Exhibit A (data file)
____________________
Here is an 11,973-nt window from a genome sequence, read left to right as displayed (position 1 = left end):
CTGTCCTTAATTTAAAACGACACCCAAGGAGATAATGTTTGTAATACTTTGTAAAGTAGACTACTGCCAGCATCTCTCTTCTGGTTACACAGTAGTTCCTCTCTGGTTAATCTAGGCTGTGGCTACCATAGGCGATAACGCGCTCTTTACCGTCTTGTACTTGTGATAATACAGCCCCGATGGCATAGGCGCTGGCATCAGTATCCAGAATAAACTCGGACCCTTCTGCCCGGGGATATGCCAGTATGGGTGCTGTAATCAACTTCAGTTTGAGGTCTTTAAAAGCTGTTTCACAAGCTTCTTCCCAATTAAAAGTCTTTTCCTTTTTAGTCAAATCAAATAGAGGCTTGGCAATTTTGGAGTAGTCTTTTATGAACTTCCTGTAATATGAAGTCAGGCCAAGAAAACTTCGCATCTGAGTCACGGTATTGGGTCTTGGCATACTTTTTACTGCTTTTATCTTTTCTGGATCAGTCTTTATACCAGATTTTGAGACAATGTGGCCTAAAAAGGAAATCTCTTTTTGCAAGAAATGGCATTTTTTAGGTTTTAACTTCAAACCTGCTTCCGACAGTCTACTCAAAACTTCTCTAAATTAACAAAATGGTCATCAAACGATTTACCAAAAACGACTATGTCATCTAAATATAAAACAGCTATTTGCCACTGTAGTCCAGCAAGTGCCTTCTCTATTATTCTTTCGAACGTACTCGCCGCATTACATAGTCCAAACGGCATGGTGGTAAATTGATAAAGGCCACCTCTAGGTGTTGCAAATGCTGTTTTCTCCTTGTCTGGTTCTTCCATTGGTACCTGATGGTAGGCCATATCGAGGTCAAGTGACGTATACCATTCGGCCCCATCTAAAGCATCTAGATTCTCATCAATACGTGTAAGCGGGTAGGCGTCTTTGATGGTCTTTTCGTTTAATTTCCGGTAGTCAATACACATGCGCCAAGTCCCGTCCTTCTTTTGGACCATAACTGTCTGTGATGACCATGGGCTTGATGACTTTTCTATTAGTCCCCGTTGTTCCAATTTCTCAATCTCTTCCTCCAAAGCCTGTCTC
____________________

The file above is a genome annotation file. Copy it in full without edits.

Here is an 11,973-nt window from a genome sequence, read left to right as displayed (position 1 = left end):
CTGTCCTTAATTTAAAACGACACCCAAGGAGATAATGTTTGTAATACTTTGTAAAGTAGACTACTGCCAGCATCTCTCTTCTGGTTACACAGTAGTTCCTCTCTGGTTAATCTAGGCTGTGGCTACCATAGGCGATAACGCGCTCTTTACCGTCTTGTACTTGTGATAATACAGCCCCGATGGCATAGGCGCTGGCATCAGTATCCAGAATAAACTCGGACCCTTCTGCCCGGGGATATGCCAGTATGGGTGCTGTAATCAACTTCAGTTTGAGGTCTTTAAAAGCTGTTTCACAAGCTTCTTCCCAATTAAAAGTCTTTTCCTTTTTAGTCAAATCAAATAGAGGCTTGGCAATTTTGGAGTAGTCTTTTATGAACTTCCTGTAATATGAAGTCAGGCCAAGAAAACTTCGCATCTGAGTCACGGTATTGGGTCTTGGCATACTTTTTACTGCTTTTATCTTTTCTGGATCAGTCTTTATACCAGATTTTGAGACAATGTGGCCTAAAAAGGAAATCTCTTTTTGCAAGAAATGGCATTTTTTAGGTTTTAACTTCAAACCTGCTTCCGACAGTCTACTCAAAACTTCTCTAAATTAACAAAATGGTCATCAAACGATTTACCAAAAACGACTATGTCATCTAAATATAAAACAGCTATTTGCCACTGTAGTCCAGCAAGTGCCTTCTCTATTATTCTTTCGAACGTACTCGCCGCATTACATAGTCCAAACGGCATGGTGGTAAATTGATAAAGGCCACCTCTAGGTGTTGCAAATGCTGTTTTCTCCTTGTCTGGTTCTTCCATTGGTACCTGATGGTAGGCCATATCGAGGTCAAGTGACGTATACCATTCGGCCCCATCTAAAGCATCTAGATTCTCATCAATACGTGTAAGCGGGTAGGCGTCTTTGATGGTCTTTTCGTTTAATTTCCGGTAGTCAATACACATGCGCCAAGTCCCGTCCTTCTTTTGGACCATAACTGTCTGTGATGACCATGGGCTTGATGACTTTTCTATTAGTCCCCGTTGTTCCAATTTCTCAATCTCTTCCTCCAAAGCCTGTCTC